First Hiroshima Prefectural Girls’ High School, Part 1

A sister gone, a survivor’s guilt

by Masami Nishimoto, Senior Staff Writer

It is often said that the experiences and memories of the atomic bombing are fading. But is this really true? First Hiroshima Prefectural Girls’ High School (today, Minami High School) lost 223 first-year students alone in the bombing. Among them, 42 students in Class 6 of that grade level, who had commuted from the western part of the Hiroshima delta or beyond, became victims. How did the girls die and what can their families say about their loved ones’ fates? The Chugoku Shimbun explored these questions on the 63rd anniversary of the atomic bombing. [Formerly, the school system in Japan, for girls, had one upper level school after elementary school, for five years, called “high school.”]

The crossroads of life and death

“The day before the bombing, I was involved in the demolition work here, too,” said Heitaro Hamada, 78, a resident of Nishi Ward, as his streetcar came to the Koami-cho stop.

On the morning of August 6, 1945, his younger sister, Takako, 12 years old and a first-year student in Class 6 at the Girls’ High School, was mobilized to take part, for the first time, in dismantling houses in Koami-cho. The area is located about 800 meters southwest of the hypocenter.

The demolition work had been ordered by the government to create a fire lane in preparation for possible air raids by the U.S. military. The lane was intended to be 100 meters wide, running east and west through the center of the city. According to city records, the residents of the Koami-cho District had been ordered to evacuate the area by July 28, 1945. To help clear the dismantled buildings, boys and girls, aged 12 to 15, were mobilized from their schools to perform this labor.

The blast left Takako with severe burns that covered her body, but she still managed to reach Koi Elementary School, about 3 kilometers northwest of the hypocenter. This news was then reported to her family at their home in Furuta-machi, on the outskirts of Hiroshima. As her father had already passed away due to illness in the spring of 1945, Mr. Hamada, Takako’s older brother, rushed to see her. He was a third-year student at Hiroshima First Middle School (today, Kokutaiji High School) and had stayed home that day to fully recover from a chest ailment.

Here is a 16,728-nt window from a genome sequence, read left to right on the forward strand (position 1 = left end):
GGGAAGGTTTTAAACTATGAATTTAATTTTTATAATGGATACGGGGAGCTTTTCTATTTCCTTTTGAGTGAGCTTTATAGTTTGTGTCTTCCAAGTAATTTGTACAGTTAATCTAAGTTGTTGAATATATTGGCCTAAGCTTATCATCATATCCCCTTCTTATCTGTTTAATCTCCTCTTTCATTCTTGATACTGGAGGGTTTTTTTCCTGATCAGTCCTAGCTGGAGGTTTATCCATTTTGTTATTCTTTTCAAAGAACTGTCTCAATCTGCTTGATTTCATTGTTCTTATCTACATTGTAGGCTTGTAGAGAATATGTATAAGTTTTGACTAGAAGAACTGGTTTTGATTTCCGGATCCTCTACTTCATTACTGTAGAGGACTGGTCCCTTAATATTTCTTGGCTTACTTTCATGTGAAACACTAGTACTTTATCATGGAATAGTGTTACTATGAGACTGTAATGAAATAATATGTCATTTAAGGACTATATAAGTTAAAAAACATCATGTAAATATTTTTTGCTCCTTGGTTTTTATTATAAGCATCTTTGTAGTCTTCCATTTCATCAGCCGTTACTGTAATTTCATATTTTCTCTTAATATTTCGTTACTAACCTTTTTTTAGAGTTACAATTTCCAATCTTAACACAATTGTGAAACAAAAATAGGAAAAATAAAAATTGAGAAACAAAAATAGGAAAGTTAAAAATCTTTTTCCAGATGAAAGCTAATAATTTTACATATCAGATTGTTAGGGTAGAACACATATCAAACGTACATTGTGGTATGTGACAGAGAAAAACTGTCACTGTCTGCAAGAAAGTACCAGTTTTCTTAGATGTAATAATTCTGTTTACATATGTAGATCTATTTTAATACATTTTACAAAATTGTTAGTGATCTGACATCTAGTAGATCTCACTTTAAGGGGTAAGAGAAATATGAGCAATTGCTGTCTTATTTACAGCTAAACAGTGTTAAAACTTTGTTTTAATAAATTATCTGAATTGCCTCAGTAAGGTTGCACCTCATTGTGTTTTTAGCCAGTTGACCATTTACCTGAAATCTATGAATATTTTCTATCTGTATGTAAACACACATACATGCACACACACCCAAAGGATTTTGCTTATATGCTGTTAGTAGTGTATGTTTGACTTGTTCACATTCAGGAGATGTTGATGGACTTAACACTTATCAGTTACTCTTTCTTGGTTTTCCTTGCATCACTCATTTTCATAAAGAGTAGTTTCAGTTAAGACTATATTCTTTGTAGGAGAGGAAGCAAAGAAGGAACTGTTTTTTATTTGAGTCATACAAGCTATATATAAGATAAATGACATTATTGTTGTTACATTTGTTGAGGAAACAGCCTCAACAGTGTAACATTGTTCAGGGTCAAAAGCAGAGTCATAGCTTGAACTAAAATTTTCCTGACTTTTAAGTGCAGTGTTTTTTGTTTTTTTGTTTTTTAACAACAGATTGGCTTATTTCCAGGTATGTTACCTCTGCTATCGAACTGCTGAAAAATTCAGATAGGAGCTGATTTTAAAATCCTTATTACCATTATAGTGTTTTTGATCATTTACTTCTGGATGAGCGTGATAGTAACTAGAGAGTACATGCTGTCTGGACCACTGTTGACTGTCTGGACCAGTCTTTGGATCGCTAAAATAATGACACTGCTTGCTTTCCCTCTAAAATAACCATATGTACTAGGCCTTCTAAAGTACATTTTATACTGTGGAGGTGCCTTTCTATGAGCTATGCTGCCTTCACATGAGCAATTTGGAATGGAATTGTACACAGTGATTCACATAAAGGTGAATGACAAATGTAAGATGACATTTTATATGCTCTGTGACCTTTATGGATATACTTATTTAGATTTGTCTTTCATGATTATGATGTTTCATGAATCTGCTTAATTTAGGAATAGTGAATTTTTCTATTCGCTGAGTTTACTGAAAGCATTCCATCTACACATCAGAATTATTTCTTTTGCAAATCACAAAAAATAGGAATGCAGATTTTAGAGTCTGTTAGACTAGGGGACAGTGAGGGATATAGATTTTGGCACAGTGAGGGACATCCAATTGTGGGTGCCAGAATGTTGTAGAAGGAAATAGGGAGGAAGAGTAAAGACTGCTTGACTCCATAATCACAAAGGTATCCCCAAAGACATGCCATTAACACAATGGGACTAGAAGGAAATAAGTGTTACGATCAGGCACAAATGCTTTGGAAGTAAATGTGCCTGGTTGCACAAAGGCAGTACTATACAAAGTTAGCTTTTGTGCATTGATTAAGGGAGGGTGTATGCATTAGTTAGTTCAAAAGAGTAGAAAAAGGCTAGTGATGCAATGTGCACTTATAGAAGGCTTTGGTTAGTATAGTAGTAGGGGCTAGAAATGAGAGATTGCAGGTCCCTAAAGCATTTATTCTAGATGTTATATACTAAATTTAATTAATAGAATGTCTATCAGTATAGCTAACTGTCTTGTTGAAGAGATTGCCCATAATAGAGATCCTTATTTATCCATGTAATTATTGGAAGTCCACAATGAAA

“Her appearance had totally changed. I could hardly recognize her,” recalled Mr. Hamada. “I asked her ‘Takako, is it you?’ and she nodded weakly.” He then took Takako home on a cart and their mother laid down with her on a futon and took care of her. “Water, water…it hurts, it hurts…” she murmured softly through the night. Takako then passed away in the early morning hours of August 7.

Mr. Hamada’s older sister, Teruyo, 21 at the time, had been working for the Industrial Bank of Japan in Sarugaku-cho (now, Kamiya-cho) after graduating from the same school that Takako had begun attending. Teruyo also perished in the bombing and Mr. Hamada was unable to find her body. Just 15 years old, he and his mother were left to carry on after his sisters were lost to the A-bomb.

In the following year, 1946, Mr. Hamada helped edit a collection of essays, entitled “Fountain,” on the experience of the bombing. The book, the first of its kind in Hiroshima, consisted of essays written by boys at Hiroshima First Middle School and girls at Hiroshima Prefectural Girls’ High School. Among his classmates who had gone to work in Koami-cho on August 6, at least 38 died in the bombing.

However, after graduating from present-day Hiroshima University and becoming a Social Studies teacher at junior high schools in the city, Mr. Hamada “avoided the atomic bombing.” Although asked to join the Hiroshima Prefecture A-bombed Teachers Association, established in 1969, he declined the invitation. And when peace education classes grew more widespread in the 1970s, he continued to maintain silence over his own experience. In fact, he rarely even mentioned his experience to his wife. What was behind this reluctance?

“I only survived because I skipped going to the demolition site that day,” Mr. Hamada said. “I was reluctant to speak because of the guilt I still feel.” Looking back at his past, he added, “People might say that I was too slow to adopt this attitude, but I now see that those left behind must speak out on behalf of the dead.”

Mr. Hamada’s essay on his experience of the bombing while searching for his sisters and classmates is included in the book “White Flowers,” a collection of testimonies published in 2004 by the Association of Teachers Continuing to Speak about Hiroshima. His essay, entitled “My Path,” ends with the sentence: “Our location at 8:15 that morning was in fact the crossroads of life and death.” A sense of mourning lingers in his mind, having survived “that fatal day” while so many he knew, students who had believed in the nation and its teachings, suddenly perished.

(Originally published on July 27, 2008)